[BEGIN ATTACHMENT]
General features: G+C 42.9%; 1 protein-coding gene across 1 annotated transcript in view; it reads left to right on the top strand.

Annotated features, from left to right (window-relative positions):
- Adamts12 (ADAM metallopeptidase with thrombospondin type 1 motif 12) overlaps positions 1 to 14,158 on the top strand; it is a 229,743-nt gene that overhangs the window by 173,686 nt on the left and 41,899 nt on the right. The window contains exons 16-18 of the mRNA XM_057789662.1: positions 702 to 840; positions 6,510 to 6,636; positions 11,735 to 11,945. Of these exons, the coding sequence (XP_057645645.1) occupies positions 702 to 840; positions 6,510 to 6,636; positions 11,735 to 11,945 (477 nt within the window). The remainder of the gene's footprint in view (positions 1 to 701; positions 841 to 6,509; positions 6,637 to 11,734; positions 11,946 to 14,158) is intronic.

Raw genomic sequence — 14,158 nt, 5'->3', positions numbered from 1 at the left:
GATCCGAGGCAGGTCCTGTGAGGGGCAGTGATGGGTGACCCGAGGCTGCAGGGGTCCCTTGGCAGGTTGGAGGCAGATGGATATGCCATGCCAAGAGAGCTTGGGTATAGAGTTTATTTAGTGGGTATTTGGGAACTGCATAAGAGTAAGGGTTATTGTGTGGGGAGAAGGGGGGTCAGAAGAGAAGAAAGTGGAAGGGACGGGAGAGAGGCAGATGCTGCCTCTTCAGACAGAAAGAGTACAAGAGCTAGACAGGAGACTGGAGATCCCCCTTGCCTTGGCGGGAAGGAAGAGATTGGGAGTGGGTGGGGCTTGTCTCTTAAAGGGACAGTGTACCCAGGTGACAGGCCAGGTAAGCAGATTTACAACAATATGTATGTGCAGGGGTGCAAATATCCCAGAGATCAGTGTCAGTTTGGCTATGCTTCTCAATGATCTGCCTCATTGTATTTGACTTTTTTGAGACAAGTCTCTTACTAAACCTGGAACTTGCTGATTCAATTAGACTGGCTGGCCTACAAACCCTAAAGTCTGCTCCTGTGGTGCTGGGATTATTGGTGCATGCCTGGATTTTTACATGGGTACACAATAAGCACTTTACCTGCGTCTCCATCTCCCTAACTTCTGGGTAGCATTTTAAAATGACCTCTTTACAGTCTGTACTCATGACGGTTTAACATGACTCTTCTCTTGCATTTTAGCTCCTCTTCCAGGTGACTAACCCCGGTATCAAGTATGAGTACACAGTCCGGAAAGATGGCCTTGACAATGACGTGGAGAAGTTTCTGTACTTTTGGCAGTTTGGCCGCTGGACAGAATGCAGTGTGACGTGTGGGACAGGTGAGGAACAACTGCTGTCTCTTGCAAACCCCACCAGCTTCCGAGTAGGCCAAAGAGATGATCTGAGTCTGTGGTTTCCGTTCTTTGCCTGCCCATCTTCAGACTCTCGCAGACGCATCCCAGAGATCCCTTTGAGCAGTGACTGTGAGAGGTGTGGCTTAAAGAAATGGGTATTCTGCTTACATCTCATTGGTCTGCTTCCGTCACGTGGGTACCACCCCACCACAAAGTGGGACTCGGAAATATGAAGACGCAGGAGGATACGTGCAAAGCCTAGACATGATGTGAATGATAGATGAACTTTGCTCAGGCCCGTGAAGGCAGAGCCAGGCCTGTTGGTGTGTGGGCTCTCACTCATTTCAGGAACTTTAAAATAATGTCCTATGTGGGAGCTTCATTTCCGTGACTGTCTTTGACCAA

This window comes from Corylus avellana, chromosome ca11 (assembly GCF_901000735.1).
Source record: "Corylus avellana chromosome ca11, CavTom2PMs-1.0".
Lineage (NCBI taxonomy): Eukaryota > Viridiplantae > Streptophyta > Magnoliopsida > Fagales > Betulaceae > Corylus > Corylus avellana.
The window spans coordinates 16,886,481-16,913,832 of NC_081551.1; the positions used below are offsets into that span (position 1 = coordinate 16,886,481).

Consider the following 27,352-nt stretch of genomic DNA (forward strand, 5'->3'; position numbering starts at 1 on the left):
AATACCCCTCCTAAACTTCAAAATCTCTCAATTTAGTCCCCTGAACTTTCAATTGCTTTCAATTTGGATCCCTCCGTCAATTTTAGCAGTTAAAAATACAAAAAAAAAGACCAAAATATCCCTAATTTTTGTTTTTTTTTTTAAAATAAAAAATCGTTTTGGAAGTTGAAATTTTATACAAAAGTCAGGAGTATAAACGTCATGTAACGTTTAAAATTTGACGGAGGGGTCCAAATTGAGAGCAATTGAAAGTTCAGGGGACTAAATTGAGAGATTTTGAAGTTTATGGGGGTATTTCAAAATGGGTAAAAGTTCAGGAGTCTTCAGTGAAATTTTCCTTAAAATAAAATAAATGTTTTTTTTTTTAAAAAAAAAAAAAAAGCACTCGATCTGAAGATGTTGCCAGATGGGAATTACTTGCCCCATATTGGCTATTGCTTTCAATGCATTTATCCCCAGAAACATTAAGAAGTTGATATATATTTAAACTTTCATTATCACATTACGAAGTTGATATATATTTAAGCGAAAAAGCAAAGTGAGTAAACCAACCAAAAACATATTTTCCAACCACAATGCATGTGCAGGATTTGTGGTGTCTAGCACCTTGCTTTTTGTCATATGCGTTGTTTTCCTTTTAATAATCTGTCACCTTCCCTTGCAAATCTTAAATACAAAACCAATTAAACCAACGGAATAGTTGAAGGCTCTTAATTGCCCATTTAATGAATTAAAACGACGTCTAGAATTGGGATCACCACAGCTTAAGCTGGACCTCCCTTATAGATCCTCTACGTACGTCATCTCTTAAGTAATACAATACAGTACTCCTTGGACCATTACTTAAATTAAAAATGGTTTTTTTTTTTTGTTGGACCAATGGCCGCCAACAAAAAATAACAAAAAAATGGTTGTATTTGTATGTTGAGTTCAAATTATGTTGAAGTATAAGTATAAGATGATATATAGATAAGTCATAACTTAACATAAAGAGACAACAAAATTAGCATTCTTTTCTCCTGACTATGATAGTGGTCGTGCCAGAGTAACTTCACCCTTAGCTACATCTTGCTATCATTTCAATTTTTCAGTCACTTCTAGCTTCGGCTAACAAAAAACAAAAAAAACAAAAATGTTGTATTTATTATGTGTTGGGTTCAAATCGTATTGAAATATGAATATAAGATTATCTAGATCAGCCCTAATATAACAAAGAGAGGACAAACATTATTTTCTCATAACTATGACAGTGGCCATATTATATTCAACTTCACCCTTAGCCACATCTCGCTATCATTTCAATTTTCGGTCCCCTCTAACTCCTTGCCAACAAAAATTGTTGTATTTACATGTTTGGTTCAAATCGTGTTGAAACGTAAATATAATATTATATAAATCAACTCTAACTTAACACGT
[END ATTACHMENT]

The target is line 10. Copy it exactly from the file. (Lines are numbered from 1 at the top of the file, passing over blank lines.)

Consider the following 27,352-nt stretch of genomic DNA (forward strand, 5'->3'; position numbering starts at 1 on the left):